On the other hand, encouraging states to declare a state of emergency under Article 15 and/or Article 4 could force them to operate within the strict limits of international human rights law because they are implicitly acknowledging the authority and legal obligations of human rights treaties by utilizing such language. This could normalize the system for derogation from international human rights obligations under the ICCPR and ECHR overseen by judicial and international authorities. Hungary, who continues to use state of emergency powers to propagate authoritarian actions, could benefit from the heightened scrutiny and legal barriers of an international human rights framework. Rather than merely condemning the pretext of an emergency, articulating human rights obligations and derogations from the legal framework of international human rights law may allow human right advocates to advance protections with the same logic that Hungary and authoritarian regimes are degrading them with.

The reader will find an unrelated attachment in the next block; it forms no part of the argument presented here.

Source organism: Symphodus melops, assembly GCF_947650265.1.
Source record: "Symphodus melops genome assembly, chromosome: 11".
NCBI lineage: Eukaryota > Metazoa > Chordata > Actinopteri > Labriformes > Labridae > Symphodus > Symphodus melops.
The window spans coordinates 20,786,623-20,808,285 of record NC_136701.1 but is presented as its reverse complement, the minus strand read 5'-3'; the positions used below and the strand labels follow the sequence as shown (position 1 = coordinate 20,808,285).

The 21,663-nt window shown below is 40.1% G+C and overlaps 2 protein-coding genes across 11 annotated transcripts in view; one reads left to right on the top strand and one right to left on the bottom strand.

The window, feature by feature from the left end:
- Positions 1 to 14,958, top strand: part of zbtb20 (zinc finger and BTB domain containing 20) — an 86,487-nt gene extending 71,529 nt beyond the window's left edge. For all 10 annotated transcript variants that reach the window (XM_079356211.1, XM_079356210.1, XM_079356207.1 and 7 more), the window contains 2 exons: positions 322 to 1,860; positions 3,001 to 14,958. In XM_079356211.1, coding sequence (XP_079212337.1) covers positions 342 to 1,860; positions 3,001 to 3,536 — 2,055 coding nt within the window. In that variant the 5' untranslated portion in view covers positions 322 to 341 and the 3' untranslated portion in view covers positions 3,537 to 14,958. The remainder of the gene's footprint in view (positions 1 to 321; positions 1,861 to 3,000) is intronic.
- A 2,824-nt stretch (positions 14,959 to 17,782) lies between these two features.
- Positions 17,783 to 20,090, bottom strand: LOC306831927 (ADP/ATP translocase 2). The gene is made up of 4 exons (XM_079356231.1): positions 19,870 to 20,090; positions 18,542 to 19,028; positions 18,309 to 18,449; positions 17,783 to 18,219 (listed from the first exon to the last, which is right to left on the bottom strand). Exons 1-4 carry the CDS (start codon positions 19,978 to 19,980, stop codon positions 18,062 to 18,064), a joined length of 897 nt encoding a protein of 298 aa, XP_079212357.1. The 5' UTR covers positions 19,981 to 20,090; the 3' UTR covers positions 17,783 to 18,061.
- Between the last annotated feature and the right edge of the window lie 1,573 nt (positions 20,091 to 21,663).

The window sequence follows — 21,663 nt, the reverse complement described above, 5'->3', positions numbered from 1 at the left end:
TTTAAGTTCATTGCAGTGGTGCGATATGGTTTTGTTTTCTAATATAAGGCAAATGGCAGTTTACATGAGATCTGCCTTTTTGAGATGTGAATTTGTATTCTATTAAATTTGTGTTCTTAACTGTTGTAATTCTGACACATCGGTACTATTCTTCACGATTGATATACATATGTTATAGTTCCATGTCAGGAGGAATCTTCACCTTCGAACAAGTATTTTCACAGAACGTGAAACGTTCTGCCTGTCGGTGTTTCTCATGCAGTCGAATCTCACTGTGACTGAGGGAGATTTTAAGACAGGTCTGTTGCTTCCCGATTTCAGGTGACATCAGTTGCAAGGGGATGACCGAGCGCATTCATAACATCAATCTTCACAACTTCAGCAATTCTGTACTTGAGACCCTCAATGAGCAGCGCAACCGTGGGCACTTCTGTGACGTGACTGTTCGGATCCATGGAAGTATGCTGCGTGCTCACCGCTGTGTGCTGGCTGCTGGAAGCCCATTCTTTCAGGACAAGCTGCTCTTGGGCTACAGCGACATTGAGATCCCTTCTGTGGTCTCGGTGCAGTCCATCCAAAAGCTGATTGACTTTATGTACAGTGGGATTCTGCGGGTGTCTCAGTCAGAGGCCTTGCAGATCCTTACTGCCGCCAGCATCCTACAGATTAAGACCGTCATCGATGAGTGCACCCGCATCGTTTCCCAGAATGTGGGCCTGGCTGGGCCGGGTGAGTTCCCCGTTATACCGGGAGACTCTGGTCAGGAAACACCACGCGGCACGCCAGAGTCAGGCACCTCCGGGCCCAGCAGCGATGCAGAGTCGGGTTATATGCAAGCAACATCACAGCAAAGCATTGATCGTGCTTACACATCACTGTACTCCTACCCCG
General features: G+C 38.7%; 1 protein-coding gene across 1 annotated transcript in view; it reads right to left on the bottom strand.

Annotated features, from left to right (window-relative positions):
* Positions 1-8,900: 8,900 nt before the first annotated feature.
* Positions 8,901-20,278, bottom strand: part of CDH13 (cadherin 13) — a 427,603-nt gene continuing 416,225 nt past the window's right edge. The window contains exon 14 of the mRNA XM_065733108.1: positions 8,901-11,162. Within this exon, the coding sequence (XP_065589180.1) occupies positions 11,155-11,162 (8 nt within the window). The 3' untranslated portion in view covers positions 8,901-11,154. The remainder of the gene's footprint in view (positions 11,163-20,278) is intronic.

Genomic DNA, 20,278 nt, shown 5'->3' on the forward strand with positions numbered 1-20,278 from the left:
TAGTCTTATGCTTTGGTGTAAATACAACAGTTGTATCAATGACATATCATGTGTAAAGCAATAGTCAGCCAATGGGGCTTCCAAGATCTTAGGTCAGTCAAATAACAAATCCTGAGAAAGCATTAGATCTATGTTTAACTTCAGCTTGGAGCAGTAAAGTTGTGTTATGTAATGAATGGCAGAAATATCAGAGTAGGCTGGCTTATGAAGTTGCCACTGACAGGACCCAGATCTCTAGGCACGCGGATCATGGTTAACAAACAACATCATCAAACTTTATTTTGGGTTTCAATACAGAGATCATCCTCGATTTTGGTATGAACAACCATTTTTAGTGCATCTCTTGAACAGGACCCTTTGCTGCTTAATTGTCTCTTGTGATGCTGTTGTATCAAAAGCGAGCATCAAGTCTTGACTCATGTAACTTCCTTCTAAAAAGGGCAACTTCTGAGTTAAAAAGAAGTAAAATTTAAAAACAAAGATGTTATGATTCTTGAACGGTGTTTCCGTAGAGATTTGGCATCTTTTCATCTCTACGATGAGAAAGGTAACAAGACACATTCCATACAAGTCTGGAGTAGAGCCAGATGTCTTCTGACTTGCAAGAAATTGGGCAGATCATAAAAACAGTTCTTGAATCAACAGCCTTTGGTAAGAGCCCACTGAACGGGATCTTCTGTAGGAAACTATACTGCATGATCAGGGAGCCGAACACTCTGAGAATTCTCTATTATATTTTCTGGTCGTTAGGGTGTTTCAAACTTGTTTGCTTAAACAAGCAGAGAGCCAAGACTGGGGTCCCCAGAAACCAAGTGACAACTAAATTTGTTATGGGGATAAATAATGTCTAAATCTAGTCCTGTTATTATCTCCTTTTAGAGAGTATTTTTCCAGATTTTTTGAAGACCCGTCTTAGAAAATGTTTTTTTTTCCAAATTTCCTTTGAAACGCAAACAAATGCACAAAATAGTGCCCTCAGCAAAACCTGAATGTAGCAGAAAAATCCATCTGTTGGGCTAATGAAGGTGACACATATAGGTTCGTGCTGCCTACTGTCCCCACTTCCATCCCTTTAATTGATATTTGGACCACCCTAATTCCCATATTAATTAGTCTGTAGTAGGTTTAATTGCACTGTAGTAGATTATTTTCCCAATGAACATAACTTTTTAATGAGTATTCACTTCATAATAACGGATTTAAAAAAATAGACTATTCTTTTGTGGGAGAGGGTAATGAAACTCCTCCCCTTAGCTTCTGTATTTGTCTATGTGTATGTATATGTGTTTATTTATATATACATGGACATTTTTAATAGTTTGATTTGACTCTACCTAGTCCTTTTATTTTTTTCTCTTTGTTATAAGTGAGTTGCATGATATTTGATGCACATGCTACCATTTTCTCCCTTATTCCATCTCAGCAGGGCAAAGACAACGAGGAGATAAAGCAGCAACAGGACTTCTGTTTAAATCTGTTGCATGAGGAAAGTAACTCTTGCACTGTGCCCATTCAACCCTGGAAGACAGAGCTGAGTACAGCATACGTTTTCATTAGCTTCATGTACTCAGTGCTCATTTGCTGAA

Author Biography: Audrey Stone is a Moderator of the International Law Society’s International Law and Policy Brief (ILPB) and a J.D. candidate at The George Washington University Law School. She has a Bachelor of Laws with Dual Honors in Law and International Relations from The University of Edinburgh. 

Editor: Zachary Burgoyne, GW Law J.D. Candidate, 2024.